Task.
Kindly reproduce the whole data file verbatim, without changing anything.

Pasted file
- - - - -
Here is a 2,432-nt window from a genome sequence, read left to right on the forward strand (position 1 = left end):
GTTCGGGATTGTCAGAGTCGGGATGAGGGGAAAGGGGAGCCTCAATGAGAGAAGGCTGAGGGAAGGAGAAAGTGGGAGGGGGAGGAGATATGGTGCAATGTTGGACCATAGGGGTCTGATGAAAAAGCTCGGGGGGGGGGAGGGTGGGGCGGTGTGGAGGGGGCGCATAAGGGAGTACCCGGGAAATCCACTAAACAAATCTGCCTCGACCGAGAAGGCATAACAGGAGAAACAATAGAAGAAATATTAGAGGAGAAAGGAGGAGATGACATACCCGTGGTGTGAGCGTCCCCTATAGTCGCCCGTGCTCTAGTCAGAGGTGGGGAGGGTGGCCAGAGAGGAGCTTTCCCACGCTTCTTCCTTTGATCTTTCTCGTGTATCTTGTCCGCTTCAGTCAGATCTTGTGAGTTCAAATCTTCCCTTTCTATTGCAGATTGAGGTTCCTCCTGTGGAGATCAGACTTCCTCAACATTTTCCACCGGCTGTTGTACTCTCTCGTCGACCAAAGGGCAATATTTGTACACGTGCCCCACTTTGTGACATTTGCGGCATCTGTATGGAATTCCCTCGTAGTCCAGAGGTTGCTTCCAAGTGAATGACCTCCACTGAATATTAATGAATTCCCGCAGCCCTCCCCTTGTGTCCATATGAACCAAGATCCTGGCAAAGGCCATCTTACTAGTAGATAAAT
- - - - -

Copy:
Here is a 2,432-nt window from a genome sequence, read left to right on the forward strand (position 1 = left end):
GTTCGGGATTGTCAGAGTCGGGATGAGGGGAAAGGGGAGCCTCAATGAGAGAAGGCTGAGGGAAGGAGAAAGTGGGAGGGGGAGGAGATATGGTGCAATGTTGGACCATAGGGGTCTGATGAAAAAGCTCGGGGGGGGGGAGGGTGGGGCGGTGTGGAGGGGGCGCATAAGGGAGTACCCGGGAAATCCACTAAACAAATCTGCCTCGACCGAGAAGGCATAACAGGAGAAACAATAGAAGAAATATTAGAGGAGAAAGGAGGAGATGACATACCCGTGGTGTGAGCGTCCCCTATAGTCGCCCGTGCTCTAGTCAGAGGTGGGGAGGGTGGCCAGAGAGGAGCTTTCCCACGCTTCTTCCTTTGATCTTTCTCGTGTATCTTGTCCGCTTCAGTCAGATCTTGTGAGTTCAAATCTTCCCTTTCTATTGCAGATTGAGGTTCCTCCTGTGGAGATCAGACTTCCTCAACATTTTCCACCGGCTGTTGTACTCTCTCGTCGACCAAAGGGCAATATTTGTACACGTGCCCCACTTTGTGACATTTGCGGCATCTGTATGGAATTCCCTCGTAGTCCAGAGGTTGCTTCCAAGTGAATGACCTCCACTGAATATTAATGAATTCCCGCAGCCCTCCCCTTGTGTCCATATGAACCAAGATCCTGGCAAAGGCCATCTTACTAGTAGATAAAT